Many right wing commentators make the point that public spending is higher now than under the last Labour Government in both real and nominal terms. They dispute the charge made against the present government by the left that they are engaging in the ‘austerity economics’. Even the deficit (they mean the government’s budget deficit) they will admit, when pushed, is higher than the last Labour government’s deficit. So why are we being so harsh when they are clearly doing their best? If we want austerity , they argue, just look at what happens in the Eurozone.
Is there any justification for their defence? Possibly. GDP per person is just about the same as it was a decade ago. There were no accusations of austerity economics then and most voters in the UK felt fairly well off. Or, at least they did in sufficient numbers to re-elect a Labour Government in 2005. So, why is the general feeling that we are worse off now than we were then? If the published figures are correct, and there is no reason to dispute them as far as I know, then the problem must be one of distribution of the available income.
Ironically, the best defence the Tories have against the charge of austerity economics is that there would be no austerity if everyone had a fairer share of what was available. They might not go for that though! GDP per person is now twice as high as it was when Mrs Thatcher first won a general election. She and her government were of the opinion that the left were reactionary in quibbling about the distribution of the proverbial cake, and that it was better for all if we just concentrated our efforts into making a bigger cake.
Well, we’ve done that. The cake is now twice the size, but there are more homeless now than there were then, with higher levels of unemployment and underemployment. Terms like “Zero Hours Contracts” and “Food Banks”are in existence now which weren’t then. So why the problem? It has to be caused by how the available wealth and income is divided. There is no alternative explanation.
That would be the socialist explanation of why we have austerity. An economist would perhaps adopt a different tack as has Professor Bill Mitchell:
“Austerity occurs when the government runs deficits that are too small relative to the spending and saving decisions of the non-government sector. In this context, it is moot where the revenue comes from. The impacts of running insufficient fiscal deficits usually does impact on the poor and disadvantaged, most notably, because it causes mass unemployment and/or underemployment. And I don’t diminish the concern we should have for those distributional consequences. But from a macroeconomics perspective that is not the point. Austerity is about the sufficiency of the deficit contribution to total spending and national income generation.”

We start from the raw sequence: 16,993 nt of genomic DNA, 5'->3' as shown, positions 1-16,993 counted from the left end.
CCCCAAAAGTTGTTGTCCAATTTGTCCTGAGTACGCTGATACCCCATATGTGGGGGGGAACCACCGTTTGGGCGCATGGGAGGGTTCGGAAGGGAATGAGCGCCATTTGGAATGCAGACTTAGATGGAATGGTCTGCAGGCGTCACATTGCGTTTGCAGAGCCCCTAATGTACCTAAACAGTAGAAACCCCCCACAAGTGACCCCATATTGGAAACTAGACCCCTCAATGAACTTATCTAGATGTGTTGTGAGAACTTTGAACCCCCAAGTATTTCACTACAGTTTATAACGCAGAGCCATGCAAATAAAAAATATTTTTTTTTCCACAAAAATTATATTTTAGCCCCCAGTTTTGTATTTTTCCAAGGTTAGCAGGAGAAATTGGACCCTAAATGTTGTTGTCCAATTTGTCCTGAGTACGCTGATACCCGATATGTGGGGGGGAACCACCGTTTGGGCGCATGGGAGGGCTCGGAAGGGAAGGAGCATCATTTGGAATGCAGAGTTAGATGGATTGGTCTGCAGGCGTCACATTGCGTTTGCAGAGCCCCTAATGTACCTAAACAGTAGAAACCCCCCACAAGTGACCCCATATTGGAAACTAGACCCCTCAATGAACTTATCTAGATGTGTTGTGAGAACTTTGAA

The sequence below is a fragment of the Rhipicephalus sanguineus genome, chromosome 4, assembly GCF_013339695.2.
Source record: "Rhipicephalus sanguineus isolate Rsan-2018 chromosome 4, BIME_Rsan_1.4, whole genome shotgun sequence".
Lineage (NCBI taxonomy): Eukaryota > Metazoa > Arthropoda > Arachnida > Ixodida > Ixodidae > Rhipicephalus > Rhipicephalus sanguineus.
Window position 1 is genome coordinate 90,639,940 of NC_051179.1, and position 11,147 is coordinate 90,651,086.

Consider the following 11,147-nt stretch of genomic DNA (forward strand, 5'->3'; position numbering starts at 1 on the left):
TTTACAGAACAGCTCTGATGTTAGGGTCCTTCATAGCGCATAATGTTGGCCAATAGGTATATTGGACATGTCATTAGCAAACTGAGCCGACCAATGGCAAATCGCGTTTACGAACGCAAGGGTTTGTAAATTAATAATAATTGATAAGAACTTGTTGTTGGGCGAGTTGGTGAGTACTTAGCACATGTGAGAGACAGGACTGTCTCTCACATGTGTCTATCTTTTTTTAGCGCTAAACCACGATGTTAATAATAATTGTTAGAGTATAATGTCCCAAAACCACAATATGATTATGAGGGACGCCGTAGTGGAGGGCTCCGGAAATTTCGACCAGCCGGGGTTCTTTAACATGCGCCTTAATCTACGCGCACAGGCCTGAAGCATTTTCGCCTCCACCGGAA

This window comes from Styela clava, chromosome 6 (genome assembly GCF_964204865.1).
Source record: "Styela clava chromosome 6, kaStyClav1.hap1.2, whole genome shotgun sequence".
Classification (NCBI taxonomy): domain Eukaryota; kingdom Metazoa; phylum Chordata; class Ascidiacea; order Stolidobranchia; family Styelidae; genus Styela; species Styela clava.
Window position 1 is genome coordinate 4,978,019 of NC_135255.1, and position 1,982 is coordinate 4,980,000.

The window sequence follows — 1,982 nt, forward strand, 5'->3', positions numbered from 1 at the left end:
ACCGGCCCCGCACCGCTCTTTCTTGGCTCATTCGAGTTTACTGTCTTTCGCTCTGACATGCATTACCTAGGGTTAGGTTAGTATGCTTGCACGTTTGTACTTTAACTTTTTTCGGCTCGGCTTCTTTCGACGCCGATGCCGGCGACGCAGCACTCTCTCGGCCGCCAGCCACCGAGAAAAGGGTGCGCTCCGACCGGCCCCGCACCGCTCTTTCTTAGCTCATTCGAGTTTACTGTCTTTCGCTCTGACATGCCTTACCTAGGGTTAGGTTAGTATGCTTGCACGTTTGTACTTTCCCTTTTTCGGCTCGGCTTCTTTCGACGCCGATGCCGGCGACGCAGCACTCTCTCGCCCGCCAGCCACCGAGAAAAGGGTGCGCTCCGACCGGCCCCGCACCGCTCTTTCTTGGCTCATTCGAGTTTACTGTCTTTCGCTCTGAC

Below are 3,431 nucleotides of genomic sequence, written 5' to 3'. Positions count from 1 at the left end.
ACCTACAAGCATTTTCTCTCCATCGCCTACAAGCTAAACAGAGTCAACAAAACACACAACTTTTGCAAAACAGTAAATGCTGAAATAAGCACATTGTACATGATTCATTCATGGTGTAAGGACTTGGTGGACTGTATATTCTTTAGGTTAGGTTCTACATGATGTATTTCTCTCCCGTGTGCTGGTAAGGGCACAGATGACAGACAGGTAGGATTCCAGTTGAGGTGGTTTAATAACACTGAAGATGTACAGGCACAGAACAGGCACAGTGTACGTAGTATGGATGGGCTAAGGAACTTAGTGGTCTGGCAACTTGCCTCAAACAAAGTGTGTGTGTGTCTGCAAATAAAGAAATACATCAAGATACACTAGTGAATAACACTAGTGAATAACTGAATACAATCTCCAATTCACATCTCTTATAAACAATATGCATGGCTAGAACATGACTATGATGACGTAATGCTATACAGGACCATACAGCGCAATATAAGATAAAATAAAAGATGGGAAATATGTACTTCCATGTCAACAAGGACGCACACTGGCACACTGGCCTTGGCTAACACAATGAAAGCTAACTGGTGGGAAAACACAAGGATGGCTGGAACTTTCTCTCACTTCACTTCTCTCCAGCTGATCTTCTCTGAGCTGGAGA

So how does this work with the present bout of austerity in the UK?
John Redwood recently made the following claim on his blog:
“The most recent figures show the UK deficit gradually reducing, with tax revenues growing more quickly than the growth in public spending, as planned.”
There are two problems here: Firstly he, I would suggest David Cameron and George Osborne too, thinks that reduction is a good thing. Secondly, he thinks the UK’s deficit is the same as the Govt’s budget deficit which it clearly isn’t. A better description of the UK’s deficit is the net loss of ££ to pay for the net import bill and which is currently some 5% of GDP.
So, it must follow that if Government reduces its own deficit to below 5%, as it has recently done, that it is simply pushing the economy into recession. That’s austerity. Everyone will run increasingly short of money. Gross aggregate demand can then only be maintained by increased private sector borrowing which of course just inflates the bubble economy.
London property is rated as the most overvalued in the world with a bubble index of 1.88 and the rest of SE England can’t be far behind.
If the Government wants to run a a 5% deficit in trade it has to run something like a 7-8% deficit in its budget to allow those in the economy who wish to save (rather than borrow) some capacity to do so.
Pushing it down to only 4% is a recipe for disaster. The economy is now hanging by a thread. The bubble will burst sooner rather than later and we all know what happens to real economies when bubble economies burst.
Even looking at this kind of economics from a right wing perspective, I can’t see it makes any sense. Firstly it will reduce the electoral chances of the Tory Party. Voters who become economically disadvantaged and become reliant on State support will vote for parties offering better rather than worse support. Secondly, it will hinder their desire for a smaller state. That is only going to be possible when workers have sufficient spending power to afford private sector alternatives to those services the State now provides.